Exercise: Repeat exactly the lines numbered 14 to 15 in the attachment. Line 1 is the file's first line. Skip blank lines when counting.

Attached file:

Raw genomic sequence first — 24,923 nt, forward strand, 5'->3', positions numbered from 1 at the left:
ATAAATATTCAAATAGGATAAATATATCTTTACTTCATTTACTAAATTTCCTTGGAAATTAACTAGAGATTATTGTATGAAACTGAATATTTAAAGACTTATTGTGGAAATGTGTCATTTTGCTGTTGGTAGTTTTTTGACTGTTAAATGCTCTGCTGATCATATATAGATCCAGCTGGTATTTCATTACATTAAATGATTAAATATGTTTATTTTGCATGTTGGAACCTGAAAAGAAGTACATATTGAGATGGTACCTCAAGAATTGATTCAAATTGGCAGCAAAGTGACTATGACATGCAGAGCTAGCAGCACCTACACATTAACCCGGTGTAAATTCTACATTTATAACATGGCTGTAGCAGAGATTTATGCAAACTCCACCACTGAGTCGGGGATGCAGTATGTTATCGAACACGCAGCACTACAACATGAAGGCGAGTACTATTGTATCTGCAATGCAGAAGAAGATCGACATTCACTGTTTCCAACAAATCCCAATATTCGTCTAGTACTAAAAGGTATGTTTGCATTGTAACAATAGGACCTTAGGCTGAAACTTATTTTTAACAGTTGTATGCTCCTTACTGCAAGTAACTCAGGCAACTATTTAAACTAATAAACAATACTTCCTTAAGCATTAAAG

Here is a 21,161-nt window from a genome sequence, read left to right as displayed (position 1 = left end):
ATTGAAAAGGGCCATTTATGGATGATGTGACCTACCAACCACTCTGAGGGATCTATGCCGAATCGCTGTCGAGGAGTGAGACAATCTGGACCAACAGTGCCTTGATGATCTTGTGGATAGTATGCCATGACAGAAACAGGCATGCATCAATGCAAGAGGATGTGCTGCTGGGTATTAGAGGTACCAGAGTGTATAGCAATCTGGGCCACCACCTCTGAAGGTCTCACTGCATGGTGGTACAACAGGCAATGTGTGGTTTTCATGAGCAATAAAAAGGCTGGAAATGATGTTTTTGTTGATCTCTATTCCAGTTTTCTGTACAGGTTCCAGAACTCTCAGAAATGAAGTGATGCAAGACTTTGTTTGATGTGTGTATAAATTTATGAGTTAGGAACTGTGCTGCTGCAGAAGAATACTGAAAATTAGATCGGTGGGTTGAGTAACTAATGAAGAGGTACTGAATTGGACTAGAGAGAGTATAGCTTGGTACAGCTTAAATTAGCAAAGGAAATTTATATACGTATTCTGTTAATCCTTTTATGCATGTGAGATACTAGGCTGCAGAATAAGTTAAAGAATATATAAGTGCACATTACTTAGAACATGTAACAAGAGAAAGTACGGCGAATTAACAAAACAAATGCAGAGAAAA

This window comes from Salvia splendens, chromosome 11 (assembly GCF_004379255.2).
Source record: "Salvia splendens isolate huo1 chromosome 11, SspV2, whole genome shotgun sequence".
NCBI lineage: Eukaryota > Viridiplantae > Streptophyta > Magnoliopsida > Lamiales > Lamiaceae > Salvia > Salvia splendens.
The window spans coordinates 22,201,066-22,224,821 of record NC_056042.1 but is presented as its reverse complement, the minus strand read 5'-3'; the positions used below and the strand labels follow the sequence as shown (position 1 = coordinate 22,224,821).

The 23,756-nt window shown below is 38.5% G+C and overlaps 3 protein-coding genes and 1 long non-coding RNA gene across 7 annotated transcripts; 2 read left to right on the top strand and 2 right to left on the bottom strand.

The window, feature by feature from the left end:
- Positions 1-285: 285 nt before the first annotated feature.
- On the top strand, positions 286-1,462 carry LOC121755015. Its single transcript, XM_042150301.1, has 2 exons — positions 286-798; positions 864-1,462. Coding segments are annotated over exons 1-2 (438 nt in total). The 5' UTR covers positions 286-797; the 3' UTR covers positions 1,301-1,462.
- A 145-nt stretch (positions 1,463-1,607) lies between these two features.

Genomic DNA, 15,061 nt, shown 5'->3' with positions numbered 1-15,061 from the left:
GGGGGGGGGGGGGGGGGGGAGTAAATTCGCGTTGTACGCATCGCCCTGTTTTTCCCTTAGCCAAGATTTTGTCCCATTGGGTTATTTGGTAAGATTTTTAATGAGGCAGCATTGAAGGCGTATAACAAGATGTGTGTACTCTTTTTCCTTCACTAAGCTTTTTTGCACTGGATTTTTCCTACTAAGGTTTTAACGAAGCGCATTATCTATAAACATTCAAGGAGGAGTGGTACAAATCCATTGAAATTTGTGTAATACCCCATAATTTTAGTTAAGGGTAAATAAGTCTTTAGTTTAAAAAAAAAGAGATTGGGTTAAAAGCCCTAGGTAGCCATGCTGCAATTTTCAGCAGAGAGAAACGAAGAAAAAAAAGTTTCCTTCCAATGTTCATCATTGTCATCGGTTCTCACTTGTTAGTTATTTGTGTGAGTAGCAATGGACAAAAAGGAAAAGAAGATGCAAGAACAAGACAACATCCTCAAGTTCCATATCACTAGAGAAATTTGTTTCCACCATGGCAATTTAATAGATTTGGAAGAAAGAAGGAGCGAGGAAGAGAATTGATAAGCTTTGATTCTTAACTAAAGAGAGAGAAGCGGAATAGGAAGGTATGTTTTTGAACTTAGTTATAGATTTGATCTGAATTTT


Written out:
Genomic DNA, 15,061 nt, shown 5'->3' with positions numbered 1-15,061 from the left:
GGGGGGGGGGGGGGGGGGGAGTAAATTCGCGTTGTACGCATCGCCCTGTTTTTCCCTTAGCCAAGATTTTGTCCCATTGGGTTATTTGGTAAGATTTTTAATGAGGCAGCATTGAAGGCGTATAACAAGATGTGTGTACTCTTTTTCCTTCACTAAGCTTTTTTGCACTGGATTTTTCCTACTAAGGTTTTAACGAAGCGCATTATCTATAAACATTCAAGGAGGAGTGGTACAAATCCATTGAAATTTGTGTAATACCCCATAATTTTAGTTAAGGGTAAATAAGTCTTTAGTTTAAAAAAAAAGAGATTGGGTTAAAAGCCCTAGGTAGCCATGCTGCAATTTTCAGCAGAGAGAAACGAAGAAAAAAAAGTTTCCTTCCAATGTTCATCATTGTCATCGGTTCTCACTTGTTAGTTATTTGTGTGAGTAGCAATGGACAAAAAGGAAAAGAAGATGCAAGAACAAGACAACATCCTCAAGTTCCATATCACTAGAGAAATTTGTTTCCACCATGGCAATTTAATAGATTTGGAAGAAAGAAGGAGCGAGGAAGAGAATTGATAAGCTTTGATTCTTAACTAAAGAGAGAGAAGCGGAATAGGAAGGTATGTTTTTGAACTTAGTTATAGATTTGATCTGAATTTT